Previous exam results can be important, so don’t forget to put the work in and start looking and applying for potential apprenticeships as soon as you realise you want one.

Is 24 too old for an apprenticeship?

Not at all, but it’s worth knowing that the funding from the government will no longer be available to your employer, so you might be asked to contribute towards the cost of your training. The good news is that this can be covered by an Adult Learner Loan and you might be eligible for a bursary if you have extra responsibilities to account for, such as childcare.

Can you be an apprentice at 30?

Thirty is one of those ages that seems to be used as an unofficial cut-off for certain opportunities, but not apprenticeships. There is no upper age limit for applying or being accepted as an apprentice. If you’re asking how to get an apprenticeship and worrying about your age, take that concern out of the equation.

Can you be an apprentice at 40?

Life – and apprenticeships – can start at 40! If you’ve spent years in a career or industry that no longer satisfies you and you are able to take a potentially significant wage cut in order to retrain, an apprenticeship could be the answer. Fair access rules will ensure that you are considered on merit, not in terms of your age and you might find that years of experience elsewhere will have a positive impact on your suitability.

💡 Read more: How to change career at 40

Is there any financial help for apprentices?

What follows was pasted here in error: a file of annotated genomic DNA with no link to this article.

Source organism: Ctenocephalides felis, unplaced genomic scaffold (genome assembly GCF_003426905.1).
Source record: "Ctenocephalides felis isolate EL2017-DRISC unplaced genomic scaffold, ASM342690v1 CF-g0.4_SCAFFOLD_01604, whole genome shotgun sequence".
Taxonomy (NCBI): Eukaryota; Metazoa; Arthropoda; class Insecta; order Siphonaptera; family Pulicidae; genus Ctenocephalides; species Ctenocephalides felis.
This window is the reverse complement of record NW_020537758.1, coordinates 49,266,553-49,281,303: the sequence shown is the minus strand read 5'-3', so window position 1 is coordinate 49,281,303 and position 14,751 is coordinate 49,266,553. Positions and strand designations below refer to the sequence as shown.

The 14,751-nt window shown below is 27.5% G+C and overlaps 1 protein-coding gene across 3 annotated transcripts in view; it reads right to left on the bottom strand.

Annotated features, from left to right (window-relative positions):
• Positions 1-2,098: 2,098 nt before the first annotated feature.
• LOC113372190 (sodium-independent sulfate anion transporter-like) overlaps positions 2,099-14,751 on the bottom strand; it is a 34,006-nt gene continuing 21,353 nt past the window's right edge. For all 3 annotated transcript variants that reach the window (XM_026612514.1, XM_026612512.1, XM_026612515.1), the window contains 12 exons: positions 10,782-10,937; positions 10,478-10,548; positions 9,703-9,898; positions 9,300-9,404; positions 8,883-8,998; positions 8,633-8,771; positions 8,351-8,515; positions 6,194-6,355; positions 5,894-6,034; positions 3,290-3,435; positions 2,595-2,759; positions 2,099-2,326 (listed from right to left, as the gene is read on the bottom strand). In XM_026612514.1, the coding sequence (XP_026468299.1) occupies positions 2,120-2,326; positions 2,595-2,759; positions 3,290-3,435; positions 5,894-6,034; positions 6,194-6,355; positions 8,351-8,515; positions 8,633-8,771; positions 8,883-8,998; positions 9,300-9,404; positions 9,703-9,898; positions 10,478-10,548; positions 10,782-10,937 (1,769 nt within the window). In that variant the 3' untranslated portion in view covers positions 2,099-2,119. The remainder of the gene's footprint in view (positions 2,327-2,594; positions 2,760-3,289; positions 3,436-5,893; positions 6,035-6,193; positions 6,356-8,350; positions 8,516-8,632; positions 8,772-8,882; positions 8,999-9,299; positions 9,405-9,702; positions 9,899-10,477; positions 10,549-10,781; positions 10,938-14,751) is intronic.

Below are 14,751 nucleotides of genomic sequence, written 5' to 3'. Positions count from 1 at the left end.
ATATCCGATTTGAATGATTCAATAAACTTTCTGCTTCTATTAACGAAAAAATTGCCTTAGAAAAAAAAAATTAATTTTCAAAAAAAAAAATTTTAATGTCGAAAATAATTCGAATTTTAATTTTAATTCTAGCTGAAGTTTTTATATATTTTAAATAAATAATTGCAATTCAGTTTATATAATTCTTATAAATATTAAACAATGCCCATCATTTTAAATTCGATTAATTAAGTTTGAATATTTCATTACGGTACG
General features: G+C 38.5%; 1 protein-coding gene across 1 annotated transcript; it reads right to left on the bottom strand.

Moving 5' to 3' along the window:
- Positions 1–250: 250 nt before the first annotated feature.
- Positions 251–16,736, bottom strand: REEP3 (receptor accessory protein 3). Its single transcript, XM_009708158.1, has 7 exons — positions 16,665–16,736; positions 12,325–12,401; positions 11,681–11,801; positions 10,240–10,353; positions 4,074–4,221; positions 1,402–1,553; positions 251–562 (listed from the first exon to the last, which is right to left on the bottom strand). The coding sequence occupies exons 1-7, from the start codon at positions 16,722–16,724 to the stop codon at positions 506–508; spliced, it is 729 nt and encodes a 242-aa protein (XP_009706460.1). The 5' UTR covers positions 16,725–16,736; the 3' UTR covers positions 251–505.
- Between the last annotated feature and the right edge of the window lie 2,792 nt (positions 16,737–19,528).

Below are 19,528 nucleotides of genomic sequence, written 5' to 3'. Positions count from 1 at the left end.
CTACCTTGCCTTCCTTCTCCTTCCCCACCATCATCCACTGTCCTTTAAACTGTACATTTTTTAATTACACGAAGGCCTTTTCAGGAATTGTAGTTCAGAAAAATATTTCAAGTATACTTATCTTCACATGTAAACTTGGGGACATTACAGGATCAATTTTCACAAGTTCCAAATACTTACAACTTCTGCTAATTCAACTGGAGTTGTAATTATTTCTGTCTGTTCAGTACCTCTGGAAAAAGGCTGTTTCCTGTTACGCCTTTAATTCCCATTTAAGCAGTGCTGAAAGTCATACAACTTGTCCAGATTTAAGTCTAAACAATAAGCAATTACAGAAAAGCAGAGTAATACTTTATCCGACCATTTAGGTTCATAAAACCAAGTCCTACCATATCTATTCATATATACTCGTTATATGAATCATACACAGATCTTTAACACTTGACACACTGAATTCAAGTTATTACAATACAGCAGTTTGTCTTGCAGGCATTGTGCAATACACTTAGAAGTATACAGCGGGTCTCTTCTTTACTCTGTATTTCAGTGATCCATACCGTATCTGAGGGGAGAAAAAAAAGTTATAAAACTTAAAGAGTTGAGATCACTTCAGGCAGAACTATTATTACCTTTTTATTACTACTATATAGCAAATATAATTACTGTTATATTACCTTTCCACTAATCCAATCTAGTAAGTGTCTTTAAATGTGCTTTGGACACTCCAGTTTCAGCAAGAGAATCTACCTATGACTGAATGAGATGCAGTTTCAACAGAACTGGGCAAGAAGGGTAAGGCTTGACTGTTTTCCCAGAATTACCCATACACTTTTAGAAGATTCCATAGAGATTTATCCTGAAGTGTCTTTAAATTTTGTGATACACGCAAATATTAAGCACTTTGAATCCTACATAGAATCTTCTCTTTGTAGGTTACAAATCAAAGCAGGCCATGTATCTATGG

Your employer is legally obliged to pay you the minimum wage at least, but a low income can be supplemented with benefits if you are eligible. On top of this, there are grants and bursaries for people with extra responsibilities, such as travel costs or childcare and older apprentices can apply for an Adult Learners Loan. Your individual circumstances will dictate what and if you are eligible for any financial aid.

Are apprentices paid?

Yes. Apprenticeships are not voluntary positions – they are legitimate employment opportunities that also support an element of learning. If you are offered an apprenticeship that does not pay you a living wage, you should question the validity of the final qualification.

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Are apprenticeships paid weekly or monthly?

This all depends on your employer. If they pay their staff weekly, that’s how regularly you will be paid as well, but many will choose to give monthly wages. It won’t make any difference to ow much you earn and take home and your taxes and National Insurance contributions will be deducted automatically for you, if applicable.

How much do apprentices get paid?

This varies according to industry and individual employer. You are legally entitled to the minimum wage for your age group, although employers are free to pay more, and many do. The national average salary is £25,632 for an apprentice, but don’t forget that this covers a wide spectrum of positions and ages. The national minimum wage for apprentices is currently £3.90 per hour for those aged 16-18 or people in their first apprenticeship year.